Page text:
Chinese man finds old sword in ground, uses it as kitchen knife
A 60-year-old Chinese farmer who found an old sword blade digging in the ground used it as a kitchen knife for several years before realizing its value and historical importance. He may have disallowed efforts to determine its exact age by polishing and sharpening it.
Experts think the sword dates to the Qing Dynasty because the characters for Qing Lang Jian, meaning Green Dragon Sword, are etched into it.
The farmer, Yi Shouxiang, found the blade minus the handle and the pointed end five years ago while digging on his land in Chengkou County, Chongqing province, says Shanghaiist.com.
Government officials became aware of the sword while visiting Yi's village in a bid to find items of historical value to put on display. The officials contacted the local cultural bureau to determine the sword's historical value.
Such swords are still used today in Tai Chi or Taijiquan training, a form of exercise and a martial art. The site White Crane Martial Arts says the double-edged straight sword, or jian, goes back 3,000 years. Before the Iron Age, jian swords were made of bronze and were shorter. But about 2,000 years ago sword makers began to use iron and steel. The length of the jian swords increased gradually.
Chai Fong Ying of Malaysia demonstrates a Tai Chi sword form in the 2010 Asian Games.
Jian blades became more refined and more popular among martial artists and martial-arts societies beginning in the Ming Dynasty of 1368-1644 and the Qing Dynasty of 1644-1912. Most antique jian swords one sees nowadays are mid to late Qing Dynasty blades. The White Crane site says excellent swords were also made in China's Republican era until 1920 or later.
In September 2014, Ancient Origins reported on the case of an 11-year-old boy washing his hands in the Laozhoulin River in Gaoyou County, China, when he felt something hard and metallic. He pulled out the object and found that it was a rusty sword—a 3,000-year-old bronze piece.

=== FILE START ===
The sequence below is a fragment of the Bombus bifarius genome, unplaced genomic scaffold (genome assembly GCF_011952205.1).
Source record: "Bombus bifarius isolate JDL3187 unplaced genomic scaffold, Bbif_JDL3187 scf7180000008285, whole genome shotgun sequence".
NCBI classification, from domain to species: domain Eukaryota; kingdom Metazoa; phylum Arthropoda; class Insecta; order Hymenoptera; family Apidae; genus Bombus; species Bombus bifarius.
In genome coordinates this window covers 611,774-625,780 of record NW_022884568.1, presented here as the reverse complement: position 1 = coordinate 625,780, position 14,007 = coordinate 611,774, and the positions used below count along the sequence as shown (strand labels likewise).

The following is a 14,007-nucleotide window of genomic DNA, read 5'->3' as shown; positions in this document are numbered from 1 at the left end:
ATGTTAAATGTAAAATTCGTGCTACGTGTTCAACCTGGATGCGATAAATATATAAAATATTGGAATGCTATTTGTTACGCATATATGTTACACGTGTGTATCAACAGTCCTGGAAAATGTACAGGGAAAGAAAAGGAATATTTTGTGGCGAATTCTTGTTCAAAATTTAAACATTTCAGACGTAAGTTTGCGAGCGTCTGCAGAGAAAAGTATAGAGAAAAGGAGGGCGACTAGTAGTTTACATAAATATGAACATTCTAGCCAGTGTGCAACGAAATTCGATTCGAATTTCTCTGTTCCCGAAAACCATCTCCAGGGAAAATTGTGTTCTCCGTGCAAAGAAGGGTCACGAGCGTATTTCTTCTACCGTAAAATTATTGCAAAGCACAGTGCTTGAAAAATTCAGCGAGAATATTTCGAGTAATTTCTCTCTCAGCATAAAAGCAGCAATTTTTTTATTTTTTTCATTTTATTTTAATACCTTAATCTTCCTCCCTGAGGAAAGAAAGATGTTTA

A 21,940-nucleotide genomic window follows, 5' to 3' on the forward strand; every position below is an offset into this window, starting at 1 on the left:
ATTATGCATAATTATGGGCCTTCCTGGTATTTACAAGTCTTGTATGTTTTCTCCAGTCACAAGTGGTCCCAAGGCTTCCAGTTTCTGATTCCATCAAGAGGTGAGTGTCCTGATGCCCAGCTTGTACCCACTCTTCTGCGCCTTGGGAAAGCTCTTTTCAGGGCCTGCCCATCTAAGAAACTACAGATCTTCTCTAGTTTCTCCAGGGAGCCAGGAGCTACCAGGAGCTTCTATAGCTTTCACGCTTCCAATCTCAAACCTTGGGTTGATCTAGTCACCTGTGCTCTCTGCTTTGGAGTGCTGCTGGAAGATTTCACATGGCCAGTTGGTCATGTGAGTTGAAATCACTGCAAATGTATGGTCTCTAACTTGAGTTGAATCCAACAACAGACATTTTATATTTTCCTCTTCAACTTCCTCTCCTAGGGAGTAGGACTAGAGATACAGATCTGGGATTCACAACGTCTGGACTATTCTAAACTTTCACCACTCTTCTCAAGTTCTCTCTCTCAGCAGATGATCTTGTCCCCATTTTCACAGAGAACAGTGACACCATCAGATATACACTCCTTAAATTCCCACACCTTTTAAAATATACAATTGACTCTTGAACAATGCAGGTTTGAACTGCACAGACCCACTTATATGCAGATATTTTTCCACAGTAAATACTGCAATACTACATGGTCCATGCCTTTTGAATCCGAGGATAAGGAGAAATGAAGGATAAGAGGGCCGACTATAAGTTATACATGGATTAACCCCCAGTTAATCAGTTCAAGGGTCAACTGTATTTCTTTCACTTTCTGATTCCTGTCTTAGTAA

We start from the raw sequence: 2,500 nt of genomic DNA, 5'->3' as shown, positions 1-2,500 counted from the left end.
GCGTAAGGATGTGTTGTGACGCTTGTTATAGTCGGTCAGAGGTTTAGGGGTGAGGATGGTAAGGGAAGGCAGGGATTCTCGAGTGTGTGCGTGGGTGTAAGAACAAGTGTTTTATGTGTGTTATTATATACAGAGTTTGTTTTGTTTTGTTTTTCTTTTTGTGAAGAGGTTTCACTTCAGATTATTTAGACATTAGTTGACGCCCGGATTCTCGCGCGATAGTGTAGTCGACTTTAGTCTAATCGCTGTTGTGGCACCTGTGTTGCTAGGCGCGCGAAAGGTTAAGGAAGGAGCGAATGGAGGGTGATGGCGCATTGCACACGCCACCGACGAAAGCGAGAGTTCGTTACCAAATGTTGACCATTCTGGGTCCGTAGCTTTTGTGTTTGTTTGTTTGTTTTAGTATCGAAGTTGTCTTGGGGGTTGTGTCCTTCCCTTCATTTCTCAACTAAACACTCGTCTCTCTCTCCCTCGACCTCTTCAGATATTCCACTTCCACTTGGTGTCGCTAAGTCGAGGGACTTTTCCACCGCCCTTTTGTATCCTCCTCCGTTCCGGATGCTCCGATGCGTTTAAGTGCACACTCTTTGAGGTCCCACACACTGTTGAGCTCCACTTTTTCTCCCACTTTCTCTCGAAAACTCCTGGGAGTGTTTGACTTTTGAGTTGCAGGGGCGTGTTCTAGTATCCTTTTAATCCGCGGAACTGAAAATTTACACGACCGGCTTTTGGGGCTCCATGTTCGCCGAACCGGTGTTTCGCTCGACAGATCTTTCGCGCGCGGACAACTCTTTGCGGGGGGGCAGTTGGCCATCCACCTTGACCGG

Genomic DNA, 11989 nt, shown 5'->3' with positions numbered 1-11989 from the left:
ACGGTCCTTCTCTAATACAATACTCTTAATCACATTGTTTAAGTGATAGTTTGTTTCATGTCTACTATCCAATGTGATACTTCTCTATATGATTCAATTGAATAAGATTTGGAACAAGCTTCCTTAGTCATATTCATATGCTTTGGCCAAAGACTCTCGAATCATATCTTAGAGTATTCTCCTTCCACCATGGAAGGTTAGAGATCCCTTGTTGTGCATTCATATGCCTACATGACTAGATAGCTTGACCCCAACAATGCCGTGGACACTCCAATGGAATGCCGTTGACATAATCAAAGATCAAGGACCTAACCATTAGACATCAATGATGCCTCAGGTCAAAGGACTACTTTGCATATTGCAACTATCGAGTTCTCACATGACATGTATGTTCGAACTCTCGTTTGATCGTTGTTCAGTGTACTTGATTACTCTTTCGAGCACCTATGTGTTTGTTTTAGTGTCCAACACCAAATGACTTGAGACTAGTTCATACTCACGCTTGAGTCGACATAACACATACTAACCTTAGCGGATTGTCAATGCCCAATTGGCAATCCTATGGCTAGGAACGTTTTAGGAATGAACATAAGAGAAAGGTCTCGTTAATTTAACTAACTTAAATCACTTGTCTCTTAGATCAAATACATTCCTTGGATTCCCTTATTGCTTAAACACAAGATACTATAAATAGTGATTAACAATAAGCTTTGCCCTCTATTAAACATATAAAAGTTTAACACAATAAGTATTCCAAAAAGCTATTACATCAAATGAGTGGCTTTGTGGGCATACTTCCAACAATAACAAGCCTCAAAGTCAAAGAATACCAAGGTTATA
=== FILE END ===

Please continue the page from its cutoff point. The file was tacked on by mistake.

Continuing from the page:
After fishing the sword out from the river, 11-year-old Yang Junxi took the relic home to his father, Yang Jinhai. As news spread around their town, locals began flocking to Yang’s home, with some offering high prices to purchase the artifact. However, Jinhai felt it was best to preserve the sword for its cultural value and sent it to the Gaoyou Cultural Relics Bureau, who rewarded the two for their honor in protecting and donating it.
A Chinese bronze sword blade similar to the one a boy found in the Laozhoulin River in 2014 (Photo c redit: Huhan Provincial Museum)
The bureau organized a team of local cultural relics experts to identify the sword. Initial identifications found that the 26cm-long (10.2-inch) bronze sword could be dated back to around the time of the Shang and Zhou dynasties, more than 3,000 years ago. It is among the oldest swords ever recovered – the first bronze swords are believed to have first been developed in China around 3,200 years ago.
Lyu Zhiwei, head of the cultural relics office of the bureau, said the bronze sword, which does not have decorative patterns, is an example of a short sword, which was often used by civil officials for decorative or status reasons. Swords of this period were typically made from bronze with high tin content for the cutting edge and bronze with low tin content for the spine, resulting in a sword with hard and durable cutting edges and a flexible spine to absorb shock. There was also extensive use of copper sulfides as anti-corrosion coatings.
Featured image: The blade appears to be double-edged straight sword, which would make. [Image via Chongqing Evening News]
By Mark Miller